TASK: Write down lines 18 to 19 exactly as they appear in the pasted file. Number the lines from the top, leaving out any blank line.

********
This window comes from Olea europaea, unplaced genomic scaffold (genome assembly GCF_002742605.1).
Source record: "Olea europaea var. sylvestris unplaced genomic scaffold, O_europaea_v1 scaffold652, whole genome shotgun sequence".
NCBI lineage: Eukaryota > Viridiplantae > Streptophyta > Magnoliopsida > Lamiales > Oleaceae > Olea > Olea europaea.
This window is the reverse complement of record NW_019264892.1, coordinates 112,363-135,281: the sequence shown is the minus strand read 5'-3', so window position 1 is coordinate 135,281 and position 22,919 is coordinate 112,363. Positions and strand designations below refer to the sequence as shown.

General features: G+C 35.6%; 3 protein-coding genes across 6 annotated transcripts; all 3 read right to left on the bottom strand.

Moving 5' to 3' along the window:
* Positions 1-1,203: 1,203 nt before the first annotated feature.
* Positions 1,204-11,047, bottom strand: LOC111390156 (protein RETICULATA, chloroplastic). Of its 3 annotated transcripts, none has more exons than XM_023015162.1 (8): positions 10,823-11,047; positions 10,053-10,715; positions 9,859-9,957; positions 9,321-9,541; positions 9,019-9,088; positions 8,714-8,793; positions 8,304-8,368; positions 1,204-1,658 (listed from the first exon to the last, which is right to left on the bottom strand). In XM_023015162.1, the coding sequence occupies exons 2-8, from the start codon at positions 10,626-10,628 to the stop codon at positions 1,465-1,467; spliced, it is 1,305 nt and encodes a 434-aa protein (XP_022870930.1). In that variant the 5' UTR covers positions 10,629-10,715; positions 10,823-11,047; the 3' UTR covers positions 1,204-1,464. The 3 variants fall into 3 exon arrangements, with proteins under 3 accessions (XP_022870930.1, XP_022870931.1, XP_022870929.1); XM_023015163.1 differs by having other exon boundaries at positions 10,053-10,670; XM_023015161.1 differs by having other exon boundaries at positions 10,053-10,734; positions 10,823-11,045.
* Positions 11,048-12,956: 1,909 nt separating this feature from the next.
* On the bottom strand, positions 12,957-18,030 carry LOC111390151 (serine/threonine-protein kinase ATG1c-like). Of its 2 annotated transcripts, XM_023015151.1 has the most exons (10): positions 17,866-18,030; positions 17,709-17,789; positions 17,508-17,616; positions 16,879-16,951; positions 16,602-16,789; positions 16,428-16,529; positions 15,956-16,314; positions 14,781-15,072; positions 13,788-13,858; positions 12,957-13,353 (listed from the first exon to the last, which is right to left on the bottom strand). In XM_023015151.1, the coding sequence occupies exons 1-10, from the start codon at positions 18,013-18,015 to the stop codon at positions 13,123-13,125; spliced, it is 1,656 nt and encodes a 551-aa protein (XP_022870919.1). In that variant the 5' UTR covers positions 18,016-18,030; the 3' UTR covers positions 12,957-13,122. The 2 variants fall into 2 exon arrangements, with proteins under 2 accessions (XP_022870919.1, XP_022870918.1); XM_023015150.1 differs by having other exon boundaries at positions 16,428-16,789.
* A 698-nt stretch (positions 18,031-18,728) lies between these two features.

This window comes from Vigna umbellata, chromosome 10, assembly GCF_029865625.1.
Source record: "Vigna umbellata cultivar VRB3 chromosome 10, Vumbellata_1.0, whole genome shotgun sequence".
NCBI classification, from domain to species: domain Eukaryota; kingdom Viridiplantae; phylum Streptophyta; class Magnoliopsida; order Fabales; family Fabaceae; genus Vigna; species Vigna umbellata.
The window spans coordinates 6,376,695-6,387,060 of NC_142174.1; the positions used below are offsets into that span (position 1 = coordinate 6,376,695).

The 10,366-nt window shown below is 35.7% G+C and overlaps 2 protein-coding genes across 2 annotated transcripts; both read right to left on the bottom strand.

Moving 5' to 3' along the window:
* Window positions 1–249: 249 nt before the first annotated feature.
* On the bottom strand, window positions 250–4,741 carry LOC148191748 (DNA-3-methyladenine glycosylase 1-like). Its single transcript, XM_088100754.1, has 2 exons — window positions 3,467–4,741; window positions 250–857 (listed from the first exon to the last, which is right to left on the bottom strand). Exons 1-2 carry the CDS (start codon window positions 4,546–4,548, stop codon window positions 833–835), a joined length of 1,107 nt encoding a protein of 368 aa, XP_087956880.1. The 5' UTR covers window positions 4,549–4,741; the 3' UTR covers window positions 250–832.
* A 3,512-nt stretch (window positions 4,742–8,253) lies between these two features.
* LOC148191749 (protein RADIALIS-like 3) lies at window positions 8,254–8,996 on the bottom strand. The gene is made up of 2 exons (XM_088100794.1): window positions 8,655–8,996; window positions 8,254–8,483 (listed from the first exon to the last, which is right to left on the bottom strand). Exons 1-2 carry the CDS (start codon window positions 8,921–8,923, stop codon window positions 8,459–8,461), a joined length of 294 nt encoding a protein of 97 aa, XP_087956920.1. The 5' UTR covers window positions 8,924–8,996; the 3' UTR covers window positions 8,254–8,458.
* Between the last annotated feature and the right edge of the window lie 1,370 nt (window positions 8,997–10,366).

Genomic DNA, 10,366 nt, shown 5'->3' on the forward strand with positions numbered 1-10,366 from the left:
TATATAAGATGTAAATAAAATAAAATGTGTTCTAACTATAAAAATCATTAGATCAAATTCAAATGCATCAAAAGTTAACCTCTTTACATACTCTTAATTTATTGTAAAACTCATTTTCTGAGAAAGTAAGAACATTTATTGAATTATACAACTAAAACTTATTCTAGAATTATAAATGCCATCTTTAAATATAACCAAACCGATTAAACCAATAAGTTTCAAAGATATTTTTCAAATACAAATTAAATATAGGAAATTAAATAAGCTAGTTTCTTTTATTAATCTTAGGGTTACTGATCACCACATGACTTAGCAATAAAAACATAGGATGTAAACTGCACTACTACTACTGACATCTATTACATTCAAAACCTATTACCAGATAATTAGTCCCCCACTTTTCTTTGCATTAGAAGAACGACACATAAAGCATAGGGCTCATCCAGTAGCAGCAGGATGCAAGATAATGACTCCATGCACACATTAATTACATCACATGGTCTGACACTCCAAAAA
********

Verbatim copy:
* Window positions 1–249: 249 nt before the first annotated feature.
* On the bottom strand, window positions 250–4,741 carry LOC148191748 (DNA-3-methyladenine glycosylase 1-like). Its single transcript, XM_088100754.1, has 2 exons — window positions 3,467–4,741; window positions 250–857 (listed from the first exon to the last, which is right to left on the bottom strand). Exons 1-2 carry the CDS (start codon window positions 4,546–4,548, stop codon window positions 833–835), a joined length of 1,107 nt encoding a protein of 368 aa, XP_087956880.1. The 5' UTR covers window positions 4,549–4,741; the 3' UTR covers window positions 250–832.